So anyway, back to Alive. After the podcast this afternoon, I immediately knew what my classic movie of September would be.

aliveAlive (1993) – Beyond my love of Ethan Hawke, this movie was the fire of my burgeoning obsession with true disasters. 7th grade, I read the book (twice); and in 2007, I saw the documentary Stranded. I really don’t understand why people watch so many movies and films about fake disasters when the real ones are so much more intense. Those who might be interested in stories or films about Edward Shackleton can appreciate that although there were 29 lives lost in this tragedy, it was the team dynamics and group leadership that are attributed to the survival of the remaining 16. And much like Shackleton, two of the players literally hiked out of the Andes Mountains and returned to save the remaining passengers.

It’s an amazing story. I’ll never get over it.

Also, you can check out his podcast episode here: Ode to Stepfather

Books of August

Oh the last month of summer. The last month I can read a book by the pool.

I have to say that making the goal of reading three books a month seems not that challenging, but at the same time it is. It’s easy to come up with excuses not to read, and some are legitimate…but having this goal has often made me pose the question, “Read or play video games?” “Read or watch TV?” “Read or troll the internet?” And thus I choose the former, but I know that if it wasn’t my goal to read, I would just indulge in more screen time (of which I get plenty).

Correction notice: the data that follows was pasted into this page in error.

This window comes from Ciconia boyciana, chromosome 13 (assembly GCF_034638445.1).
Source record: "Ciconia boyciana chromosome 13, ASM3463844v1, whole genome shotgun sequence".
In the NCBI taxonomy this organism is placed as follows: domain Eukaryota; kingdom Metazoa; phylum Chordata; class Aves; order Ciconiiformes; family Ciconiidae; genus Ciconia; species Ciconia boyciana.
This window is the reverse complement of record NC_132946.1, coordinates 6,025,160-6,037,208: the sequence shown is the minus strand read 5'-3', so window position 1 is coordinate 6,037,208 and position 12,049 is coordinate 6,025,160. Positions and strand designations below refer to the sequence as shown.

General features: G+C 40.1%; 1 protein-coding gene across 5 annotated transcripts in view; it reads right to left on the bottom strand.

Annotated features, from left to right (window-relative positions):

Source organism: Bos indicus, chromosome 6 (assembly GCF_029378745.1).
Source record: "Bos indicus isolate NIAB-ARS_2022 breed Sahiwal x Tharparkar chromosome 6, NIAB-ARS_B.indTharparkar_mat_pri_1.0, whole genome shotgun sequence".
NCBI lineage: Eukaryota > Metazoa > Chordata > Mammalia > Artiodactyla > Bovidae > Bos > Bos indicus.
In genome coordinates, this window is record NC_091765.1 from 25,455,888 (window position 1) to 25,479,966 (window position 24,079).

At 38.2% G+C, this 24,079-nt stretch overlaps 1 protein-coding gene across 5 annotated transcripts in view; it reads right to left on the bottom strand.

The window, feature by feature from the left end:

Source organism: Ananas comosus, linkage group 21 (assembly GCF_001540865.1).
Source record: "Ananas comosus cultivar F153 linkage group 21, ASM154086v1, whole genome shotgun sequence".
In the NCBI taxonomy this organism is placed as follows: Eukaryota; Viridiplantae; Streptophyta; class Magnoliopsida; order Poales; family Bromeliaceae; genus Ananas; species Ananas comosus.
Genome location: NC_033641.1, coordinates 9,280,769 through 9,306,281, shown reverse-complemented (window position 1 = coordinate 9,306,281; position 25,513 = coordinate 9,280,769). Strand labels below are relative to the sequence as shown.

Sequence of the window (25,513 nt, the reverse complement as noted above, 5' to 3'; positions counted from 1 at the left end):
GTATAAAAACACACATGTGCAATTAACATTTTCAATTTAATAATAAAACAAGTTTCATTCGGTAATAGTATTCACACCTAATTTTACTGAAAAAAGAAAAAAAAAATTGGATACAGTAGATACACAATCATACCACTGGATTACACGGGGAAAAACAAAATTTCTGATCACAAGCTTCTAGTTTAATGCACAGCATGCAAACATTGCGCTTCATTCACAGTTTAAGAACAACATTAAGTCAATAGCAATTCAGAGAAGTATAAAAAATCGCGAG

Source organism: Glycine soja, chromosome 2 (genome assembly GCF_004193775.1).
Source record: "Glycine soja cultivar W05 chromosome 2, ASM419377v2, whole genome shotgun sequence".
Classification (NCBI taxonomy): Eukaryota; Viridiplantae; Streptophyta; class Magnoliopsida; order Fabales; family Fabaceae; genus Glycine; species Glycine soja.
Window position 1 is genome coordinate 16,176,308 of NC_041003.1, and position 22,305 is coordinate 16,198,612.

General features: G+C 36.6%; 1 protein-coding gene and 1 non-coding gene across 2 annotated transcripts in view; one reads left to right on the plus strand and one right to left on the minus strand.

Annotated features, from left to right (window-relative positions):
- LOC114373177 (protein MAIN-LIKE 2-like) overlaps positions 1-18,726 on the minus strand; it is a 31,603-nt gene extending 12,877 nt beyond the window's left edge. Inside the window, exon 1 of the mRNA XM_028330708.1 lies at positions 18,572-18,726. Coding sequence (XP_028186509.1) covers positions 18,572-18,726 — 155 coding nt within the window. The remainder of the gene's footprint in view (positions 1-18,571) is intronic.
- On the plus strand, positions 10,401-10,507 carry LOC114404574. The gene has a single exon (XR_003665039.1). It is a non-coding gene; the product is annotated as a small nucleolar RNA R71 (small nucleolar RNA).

Here’s what I read by the pool this month.

51CezGFihILMy Mother She Killed Me, My Father He Ate Me edited by Kate Bernheimer – As a kid, I couldn’t get enough of the weird, violent, cannibalistic elements of fairy tales, and since I’m a big Angela Carter fan, this book has been on my “to read” list for awhile. But, overall, this book was just too damned long for me. There were some stories that I would love to read again, and others that I couldn’t stand, and maybe I would have enjoyed the last few stories more if the book itself wasn’t so overwhelming. Instead of rag on aspects I didn’t like, I will just tell you a few of my favorites and if you’re a fan of fantasy and adult fairy tale literature, I hope that you check out at least one. Of course I liked several more, but these are my top four:

“A Day in the Life of Half of Rumpelstiltskin” by Kevin Brockmeier